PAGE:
Ikea, Monsanto and The Death of Style (Or, In Praise of the Necktie)

By Dan van Voorhis


I don’t know enough about GMOs or Monsanto to offer any advice about produce or product labeling.  And, I only know enough about the Swedish furniture warehouse to curse the Allen key and particleboard. Yet I do believe that both of these major companies are on the forefront of a cultural movement that is killing creativity, aesthetics, and the art of dressing well. Both companies have implemented a trend in employee micromanagement destined to kill the soul. They have banned the necktie.

They have banned the necktie in any management attire as part of a dedication to a philosophy of “form following function”. That is, everything is worth what it does. And thus, a necktie, not actually doing anything needs to go. The boomer generation has rejoiced (Virgin CEO Richard Branson likened wearing a necktie to being led around like a slave). The khaki and polo shirt set can rejoice that every day is like casual Friday. Meanwhile, the sci-fi costume designers are getting closer to the day when their homogenous and androgynous pant suits are becoming reality.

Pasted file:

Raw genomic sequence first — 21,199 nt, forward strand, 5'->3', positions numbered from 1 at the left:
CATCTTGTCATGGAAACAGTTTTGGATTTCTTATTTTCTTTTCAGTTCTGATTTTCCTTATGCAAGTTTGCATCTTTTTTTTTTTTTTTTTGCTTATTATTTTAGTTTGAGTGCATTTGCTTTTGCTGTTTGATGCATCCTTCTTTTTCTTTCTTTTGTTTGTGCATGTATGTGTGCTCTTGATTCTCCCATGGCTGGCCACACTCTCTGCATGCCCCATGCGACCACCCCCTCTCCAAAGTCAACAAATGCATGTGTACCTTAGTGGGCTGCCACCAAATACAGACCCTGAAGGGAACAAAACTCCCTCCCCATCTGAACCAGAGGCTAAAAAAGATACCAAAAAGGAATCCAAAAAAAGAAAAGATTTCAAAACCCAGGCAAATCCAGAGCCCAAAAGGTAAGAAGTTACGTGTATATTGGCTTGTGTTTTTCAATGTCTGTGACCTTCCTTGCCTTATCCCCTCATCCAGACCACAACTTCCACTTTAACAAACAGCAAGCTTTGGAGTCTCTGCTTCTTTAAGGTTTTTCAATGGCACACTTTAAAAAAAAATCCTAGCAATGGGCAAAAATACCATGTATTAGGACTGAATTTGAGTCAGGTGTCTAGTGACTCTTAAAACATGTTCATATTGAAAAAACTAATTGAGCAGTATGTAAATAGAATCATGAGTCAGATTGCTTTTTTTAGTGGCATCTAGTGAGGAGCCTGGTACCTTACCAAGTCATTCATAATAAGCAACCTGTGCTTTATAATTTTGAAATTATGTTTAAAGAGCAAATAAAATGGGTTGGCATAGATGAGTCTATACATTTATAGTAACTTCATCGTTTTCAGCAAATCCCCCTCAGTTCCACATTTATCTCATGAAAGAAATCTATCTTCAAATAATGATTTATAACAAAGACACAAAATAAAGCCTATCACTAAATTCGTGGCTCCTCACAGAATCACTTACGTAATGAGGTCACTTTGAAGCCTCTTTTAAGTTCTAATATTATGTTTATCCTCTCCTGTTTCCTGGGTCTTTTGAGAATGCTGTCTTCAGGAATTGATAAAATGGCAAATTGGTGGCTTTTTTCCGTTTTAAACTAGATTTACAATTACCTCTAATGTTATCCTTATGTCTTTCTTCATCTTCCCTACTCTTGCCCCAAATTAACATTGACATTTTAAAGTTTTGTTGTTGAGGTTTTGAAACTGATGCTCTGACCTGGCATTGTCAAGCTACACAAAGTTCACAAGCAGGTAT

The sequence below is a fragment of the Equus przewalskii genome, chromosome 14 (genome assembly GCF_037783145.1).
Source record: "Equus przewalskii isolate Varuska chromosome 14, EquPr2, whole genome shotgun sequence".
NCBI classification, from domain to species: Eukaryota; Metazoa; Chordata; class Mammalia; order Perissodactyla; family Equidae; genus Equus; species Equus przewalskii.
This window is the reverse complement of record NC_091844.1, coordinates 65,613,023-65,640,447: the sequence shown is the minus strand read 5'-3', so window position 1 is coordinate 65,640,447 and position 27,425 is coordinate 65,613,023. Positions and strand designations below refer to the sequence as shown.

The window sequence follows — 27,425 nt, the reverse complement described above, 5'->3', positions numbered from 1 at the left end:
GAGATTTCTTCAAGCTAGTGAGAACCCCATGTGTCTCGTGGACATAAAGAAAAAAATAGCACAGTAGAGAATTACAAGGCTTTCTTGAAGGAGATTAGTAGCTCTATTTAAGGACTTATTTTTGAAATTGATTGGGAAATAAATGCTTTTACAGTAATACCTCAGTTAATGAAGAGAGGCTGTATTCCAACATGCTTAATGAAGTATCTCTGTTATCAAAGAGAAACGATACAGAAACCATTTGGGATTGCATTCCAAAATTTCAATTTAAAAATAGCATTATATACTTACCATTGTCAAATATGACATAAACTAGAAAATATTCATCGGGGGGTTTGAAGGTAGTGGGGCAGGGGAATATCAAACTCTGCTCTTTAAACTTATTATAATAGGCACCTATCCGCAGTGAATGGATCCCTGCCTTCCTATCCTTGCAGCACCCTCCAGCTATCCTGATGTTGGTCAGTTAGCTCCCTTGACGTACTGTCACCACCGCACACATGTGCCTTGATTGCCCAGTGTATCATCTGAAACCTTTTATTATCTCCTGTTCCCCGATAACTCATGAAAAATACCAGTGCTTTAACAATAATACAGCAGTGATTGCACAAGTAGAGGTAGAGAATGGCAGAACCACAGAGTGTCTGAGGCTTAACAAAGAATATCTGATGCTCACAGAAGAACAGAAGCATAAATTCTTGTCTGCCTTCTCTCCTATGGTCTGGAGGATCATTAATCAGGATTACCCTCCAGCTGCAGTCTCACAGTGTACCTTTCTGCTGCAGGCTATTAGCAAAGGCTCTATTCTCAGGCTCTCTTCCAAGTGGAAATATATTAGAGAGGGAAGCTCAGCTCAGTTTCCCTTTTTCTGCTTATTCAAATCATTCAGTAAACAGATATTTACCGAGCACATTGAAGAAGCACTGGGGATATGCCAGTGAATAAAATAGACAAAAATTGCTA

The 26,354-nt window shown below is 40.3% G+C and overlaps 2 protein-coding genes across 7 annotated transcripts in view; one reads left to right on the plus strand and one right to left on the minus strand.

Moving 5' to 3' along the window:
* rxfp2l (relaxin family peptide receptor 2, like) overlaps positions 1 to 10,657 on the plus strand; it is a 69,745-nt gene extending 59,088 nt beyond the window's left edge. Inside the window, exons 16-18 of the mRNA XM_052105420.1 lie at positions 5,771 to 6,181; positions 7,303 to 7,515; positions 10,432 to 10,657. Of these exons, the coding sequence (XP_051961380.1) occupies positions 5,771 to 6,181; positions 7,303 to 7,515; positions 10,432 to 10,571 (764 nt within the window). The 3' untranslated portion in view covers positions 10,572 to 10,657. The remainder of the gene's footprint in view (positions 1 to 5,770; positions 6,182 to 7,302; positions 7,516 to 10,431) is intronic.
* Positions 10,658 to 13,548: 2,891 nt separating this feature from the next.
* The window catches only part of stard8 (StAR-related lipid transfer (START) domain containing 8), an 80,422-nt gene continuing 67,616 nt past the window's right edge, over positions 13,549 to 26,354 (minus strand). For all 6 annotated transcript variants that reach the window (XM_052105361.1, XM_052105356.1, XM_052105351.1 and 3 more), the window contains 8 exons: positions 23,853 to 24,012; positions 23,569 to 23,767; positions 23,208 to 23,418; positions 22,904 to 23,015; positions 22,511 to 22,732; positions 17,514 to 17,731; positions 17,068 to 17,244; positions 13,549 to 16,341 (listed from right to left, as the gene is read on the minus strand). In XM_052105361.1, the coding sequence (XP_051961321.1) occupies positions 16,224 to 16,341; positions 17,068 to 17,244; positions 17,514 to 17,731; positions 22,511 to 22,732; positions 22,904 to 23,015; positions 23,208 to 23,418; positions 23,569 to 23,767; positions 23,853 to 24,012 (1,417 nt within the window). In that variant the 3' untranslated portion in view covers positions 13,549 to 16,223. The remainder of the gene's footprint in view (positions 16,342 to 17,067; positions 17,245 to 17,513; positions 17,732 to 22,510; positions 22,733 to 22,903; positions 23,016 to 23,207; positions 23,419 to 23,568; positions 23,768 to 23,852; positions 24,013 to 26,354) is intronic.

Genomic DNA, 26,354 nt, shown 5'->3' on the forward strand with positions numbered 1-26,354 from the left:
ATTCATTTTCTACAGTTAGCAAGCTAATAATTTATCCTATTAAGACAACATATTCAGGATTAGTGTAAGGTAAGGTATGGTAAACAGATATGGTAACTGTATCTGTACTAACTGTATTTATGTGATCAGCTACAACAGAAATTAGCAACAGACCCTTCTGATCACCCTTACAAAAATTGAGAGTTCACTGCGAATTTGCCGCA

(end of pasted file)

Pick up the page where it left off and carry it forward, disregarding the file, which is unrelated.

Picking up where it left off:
Dear reader, the Man About Town does not wish to crush your dream of dressing like captain Kirk or force the top button of your shirt closed. This column is devoted to allowing you the freedom to move about your life in liberty and comfort. But, alas, utilitarian arguments to eschew anything that is merely ornamental must be fought. And like those brave Croatian soldiers fighting for political and religious liberty in the seventeenth century that introduced the rest of the western world to the necktie, we will fight on behalf of the right to wear something that serves no purpose other than ornamentation. (Croatian soldiers wore strips of decorative cloth around their necks and draped between their lapels that became synonymous with what other countries called their soldiers: “cravats”.)

A tie, or scarf (women must be enlisted in this aesthetic war, as well) properly worn can proclaim liberation from the drab, featureless and utilitarian work environment in modern America.